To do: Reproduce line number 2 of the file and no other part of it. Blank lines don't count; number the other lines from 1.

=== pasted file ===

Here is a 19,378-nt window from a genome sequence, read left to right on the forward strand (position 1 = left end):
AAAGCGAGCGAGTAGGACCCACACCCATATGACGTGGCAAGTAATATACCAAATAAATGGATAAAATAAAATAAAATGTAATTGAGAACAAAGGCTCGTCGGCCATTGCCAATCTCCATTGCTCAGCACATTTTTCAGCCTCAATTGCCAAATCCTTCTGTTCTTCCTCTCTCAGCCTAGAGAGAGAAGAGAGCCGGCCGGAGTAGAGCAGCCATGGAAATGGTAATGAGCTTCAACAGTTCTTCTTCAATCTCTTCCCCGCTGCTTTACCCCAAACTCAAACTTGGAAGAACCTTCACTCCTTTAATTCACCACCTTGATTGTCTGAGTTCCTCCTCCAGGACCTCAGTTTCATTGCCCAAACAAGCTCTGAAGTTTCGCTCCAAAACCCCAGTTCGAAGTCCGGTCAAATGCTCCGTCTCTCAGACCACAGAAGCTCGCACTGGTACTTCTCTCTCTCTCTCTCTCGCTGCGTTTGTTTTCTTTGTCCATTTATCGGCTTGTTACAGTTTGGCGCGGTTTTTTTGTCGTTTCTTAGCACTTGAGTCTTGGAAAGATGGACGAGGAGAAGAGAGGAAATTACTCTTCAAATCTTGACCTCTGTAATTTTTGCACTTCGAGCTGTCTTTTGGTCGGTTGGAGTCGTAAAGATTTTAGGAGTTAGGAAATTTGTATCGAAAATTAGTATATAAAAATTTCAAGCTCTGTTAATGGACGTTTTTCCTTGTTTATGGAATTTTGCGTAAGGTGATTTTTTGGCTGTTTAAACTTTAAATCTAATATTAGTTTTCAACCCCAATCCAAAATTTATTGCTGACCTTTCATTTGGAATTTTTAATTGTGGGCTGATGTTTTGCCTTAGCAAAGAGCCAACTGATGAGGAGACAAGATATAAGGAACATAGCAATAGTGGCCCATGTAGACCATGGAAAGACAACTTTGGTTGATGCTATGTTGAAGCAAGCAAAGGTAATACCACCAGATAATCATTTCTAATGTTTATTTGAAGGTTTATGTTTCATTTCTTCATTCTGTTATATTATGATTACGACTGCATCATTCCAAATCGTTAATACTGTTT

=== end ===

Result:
AAAGCGAGCGAGTAGGACCCACACCCATATGACGTGGCAAGTAATATACCAAATAAATGGATAAAATAAAATAAAATGTAATTGAGAACAAAGGCTCGTCGGCCATTGCCAATCTCCATTGCTCAGCACATTTTTCAGCCTCAATTGCCAAATCCTTCTGTTCTTCCTCTCTCAGCCTAGAGAGAGAAGAGAGCCGGCCGGAGTAGAGCAGCCATGGAAATGGTAATGAGCTTCAACAGTTCTTCTTCAATCTCTTCCCCGCTGCTTTACCCCAAACTCAAACTTGGAAGAACCTTCACTCCTTTAATTCACCACCTTGATTGTCTGAGTTCCTCCTCCAGGACCTCAGTTTCATTGCCCAAACAAGCTCTGAAGTTTCGCTCCAAAACCCCAGTTCGAAGTCCGGTCAAATGCTCCGTCTCTCAGACCACAGAAGCTCGCACTGGTACTTCTCTCTCTCTCTCTCTCGCTGCGTTTGTTTTCTTTGTCCATTTATCGGCTTGTTACAGTTTGGCGCGGTTTTTTTGTCGTTTCTTAGCACTTGAGTCTTGGAAAGATGGACGAGGAGAAGAGAGGAAATTACTCTTCAAATCTTGACCTCTGTAATTTTTGCACTTCGAGCTGTCTTTTGGTCGGTTGGAGTCGTAAAGATTTTAGGAGTTAGGAAATTTGTATCGAAAATTAGTATATAAAAATTTCAAGCTCTGTTAATGGACGTTTTTCCTTGTTTATGGAATTTTGCGTAAGGTGATTTTTTGGCTGTTTAAACTTTAAATCTAATATTAGTTTTCAACCCCAATCCAAAATTTATTGCTGACCTTTCATTTGGAATTTTTAATTGTGGGCTGATGTTTTGCCTTAGCAAAGAGCCAACTGATGAGGAGACAAGATATAAGGAACATAGCAATAGTGGCCCATGTAGACCATGGAAAGACAACTTTGGTTGATGCTATGTTGAAGCAAGCAAAGGTAATACCACCAGATAATCATTTCTAATGTTTATTTGAAGGTTTATGTTTCATTTCTTCATTCTGTTATATTATGATTACGACTGCATCATTCCAAATCGTTAATACTGTTT